Author Martha Hall Kelly's first book, Lilac Girls, introduced us to real-life heroine Caroline Ferriday, an American woman who came to the aid of young girls released from Ravensbruck concentration camp. Her second book, Lost Roses, was about Caroline's mother Eliza set during the period before WWI. In Sunflower Sisters, the third and final book in the series, we meet Caroline’s ancestor Georgeanna "Georgy" Woolsey who aids the Union Army during the Civil War. This remarkable family’s saga starts with the events in this book. It is not essential that you read the first two books before reading Sunflower Sisters as each book goes back a generation but it is worth reading all three in any order you choose.
This rich story is told from the perspectives of three women impacted by the Civil War and the divided country. Georgy leaves her lavish New York City life, trains to be a nurse and along with one of her sisters, volunteers to help the war's sick and wounded. The members of the philanthropic Woolsey family are staunch abolitionists. The second perspective is from Jemma, a sixteen year old slave at Peeler Plantation located in the border state of Maryland where supporters of Union and Rebel forces live side-by-side. The third point of view is from Anne-May Wilson Watson, who is the owner of Peeler Plantation including its slaves. Anne-May inherited the plantation from her late aunt who had made specific provisions for her slaves to be freed upon her death. Anne-May, who refuses to honor these wishes, is brutally abusive to Jemma and her family and is selfish and cruel to most others including her own family.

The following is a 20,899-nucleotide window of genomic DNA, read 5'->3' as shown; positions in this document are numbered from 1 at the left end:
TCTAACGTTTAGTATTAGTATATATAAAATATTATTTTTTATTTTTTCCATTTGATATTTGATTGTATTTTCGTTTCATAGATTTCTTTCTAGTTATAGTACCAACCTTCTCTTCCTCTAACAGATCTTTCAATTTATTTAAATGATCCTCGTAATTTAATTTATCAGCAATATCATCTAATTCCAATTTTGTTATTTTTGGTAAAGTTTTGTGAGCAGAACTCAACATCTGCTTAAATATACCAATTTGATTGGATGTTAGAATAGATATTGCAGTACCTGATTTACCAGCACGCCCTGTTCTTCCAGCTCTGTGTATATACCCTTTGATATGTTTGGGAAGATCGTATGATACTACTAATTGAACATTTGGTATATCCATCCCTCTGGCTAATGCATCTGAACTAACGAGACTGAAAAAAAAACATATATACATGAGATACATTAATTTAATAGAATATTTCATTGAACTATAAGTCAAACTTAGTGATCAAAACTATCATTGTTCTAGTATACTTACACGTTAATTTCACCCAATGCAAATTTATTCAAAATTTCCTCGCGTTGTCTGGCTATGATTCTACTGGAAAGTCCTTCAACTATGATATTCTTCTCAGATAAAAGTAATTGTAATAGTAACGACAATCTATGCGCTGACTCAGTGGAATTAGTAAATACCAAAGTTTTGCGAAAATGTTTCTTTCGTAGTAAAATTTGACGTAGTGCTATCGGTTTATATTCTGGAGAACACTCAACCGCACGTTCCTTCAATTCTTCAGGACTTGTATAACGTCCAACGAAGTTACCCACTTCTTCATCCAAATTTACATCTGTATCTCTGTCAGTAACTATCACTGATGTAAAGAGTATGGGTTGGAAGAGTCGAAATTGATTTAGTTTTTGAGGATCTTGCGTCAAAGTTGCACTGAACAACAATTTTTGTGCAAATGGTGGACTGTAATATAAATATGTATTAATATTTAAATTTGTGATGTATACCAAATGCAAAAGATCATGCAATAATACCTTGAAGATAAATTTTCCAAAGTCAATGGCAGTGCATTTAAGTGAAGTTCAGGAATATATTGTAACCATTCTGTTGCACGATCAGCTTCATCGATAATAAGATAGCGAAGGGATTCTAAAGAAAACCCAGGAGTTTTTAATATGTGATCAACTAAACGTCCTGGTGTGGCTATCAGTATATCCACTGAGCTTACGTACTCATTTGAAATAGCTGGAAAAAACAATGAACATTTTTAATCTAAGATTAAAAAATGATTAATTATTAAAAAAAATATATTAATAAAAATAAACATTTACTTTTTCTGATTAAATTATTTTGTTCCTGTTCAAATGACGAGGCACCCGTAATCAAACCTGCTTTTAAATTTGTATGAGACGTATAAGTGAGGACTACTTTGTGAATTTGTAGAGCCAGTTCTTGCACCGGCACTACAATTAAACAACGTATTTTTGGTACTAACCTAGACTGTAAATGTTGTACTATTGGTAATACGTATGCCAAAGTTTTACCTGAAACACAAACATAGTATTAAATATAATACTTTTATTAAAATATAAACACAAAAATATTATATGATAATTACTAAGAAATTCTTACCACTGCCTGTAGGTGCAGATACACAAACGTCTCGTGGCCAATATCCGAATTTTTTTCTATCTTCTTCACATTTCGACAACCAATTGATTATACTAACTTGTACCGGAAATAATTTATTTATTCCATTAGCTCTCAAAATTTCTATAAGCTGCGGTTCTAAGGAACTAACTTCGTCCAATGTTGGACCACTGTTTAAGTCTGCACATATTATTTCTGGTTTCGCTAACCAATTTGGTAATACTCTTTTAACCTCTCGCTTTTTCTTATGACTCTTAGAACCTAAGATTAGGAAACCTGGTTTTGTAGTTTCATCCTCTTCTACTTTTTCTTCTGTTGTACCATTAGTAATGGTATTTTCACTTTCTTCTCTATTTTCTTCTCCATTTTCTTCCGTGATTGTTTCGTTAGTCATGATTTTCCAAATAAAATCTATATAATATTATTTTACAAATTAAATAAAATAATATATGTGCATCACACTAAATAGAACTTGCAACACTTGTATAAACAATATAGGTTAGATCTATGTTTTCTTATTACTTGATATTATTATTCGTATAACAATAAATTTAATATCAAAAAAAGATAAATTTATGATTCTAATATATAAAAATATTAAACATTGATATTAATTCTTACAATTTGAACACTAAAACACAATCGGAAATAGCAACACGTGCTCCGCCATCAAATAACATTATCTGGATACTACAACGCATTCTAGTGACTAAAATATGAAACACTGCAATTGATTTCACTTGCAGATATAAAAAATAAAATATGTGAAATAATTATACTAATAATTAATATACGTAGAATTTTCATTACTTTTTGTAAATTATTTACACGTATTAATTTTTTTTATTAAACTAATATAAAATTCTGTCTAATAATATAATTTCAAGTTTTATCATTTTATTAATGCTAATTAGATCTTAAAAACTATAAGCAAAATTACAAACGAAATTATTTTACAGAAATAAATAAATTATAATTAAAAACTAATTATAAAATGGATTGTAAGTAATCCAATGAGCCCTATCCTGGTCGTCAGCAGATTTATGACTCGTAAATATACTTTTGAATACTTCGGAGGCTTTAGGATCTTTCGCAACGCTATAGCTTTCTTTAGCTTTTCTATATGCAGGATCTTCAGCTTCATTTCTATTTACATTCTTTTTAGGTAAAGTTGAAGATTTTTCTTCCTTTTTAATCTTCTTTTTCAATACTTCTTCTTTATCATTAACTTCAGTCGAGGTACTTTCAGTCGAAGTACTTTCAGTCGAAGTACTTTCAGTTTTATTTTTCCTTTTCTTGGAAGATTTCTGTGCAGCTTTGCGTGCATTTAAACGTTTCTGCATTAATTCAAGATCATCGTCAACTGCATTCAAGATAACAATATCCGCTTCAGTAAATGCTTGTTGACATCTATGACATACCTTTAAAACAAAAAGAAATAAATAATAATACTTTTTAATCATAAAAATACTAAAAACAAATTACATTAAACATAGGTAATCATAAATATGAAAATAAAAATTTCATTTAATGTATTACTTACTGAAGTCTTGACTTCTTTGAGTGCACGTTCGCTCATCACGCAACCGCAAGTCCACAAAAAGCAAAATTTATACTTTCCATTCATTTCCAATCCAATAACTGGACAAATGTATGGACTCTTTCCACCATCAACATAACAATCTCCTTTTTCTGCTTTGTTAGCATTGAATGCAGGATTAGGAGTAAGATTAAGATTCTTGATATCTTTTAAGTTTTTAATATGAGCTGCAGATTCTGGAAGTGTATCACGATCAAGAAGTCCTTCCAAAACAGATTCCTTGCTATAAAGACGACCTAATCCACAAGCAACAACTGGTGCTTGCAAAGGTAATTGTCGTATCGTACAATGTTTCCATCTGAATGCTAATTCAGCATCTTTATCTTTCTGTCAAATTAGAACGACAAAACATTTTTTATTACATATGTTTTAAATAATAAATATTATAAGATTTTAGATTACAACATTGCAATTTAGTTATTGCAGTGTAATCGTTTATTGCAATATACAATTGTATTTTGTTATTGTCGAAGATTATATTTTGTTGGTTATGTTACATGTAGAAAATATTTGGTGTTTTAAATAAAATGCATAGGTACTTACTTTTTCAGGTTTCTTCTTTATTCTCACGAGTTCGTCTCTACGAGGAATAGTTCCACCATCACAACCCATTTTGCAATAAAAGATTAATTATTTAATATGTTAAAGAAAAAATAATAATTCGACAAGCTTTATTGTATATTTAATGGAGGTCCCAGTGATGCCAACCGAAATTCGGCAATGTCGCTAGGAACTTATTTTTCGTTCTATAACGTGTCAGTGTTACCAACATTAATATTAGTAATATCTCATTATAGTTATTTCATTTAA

This impressive book, where each chapter ends with a cliffhanger, brings the reader into the battlefields, the plantations with the horrors of slavery, and the streets of New York City. The war rages on and the lives of the three women intersect in an exciting manner. Sunflower Sisters was one of my most anticipated books in a while and it did not disappoint. It starts a little slow as there are many characters to get to know but stick with it. And be sure to read the Author’s Note at the end to gain additional information on the Woolsey family. I also recommend visiting the author’s website marthahallkelly.com for even more insight including the Woolsey Family Tree which ties the characters from all three books together.
Many thanks to NetGalley, Ballantine Books / Random House and the author for the opportunity to read this wonderful book in advance of its publication.
Rated 4.5 out of 5 stars.
Publication Date: March 30, 2021.
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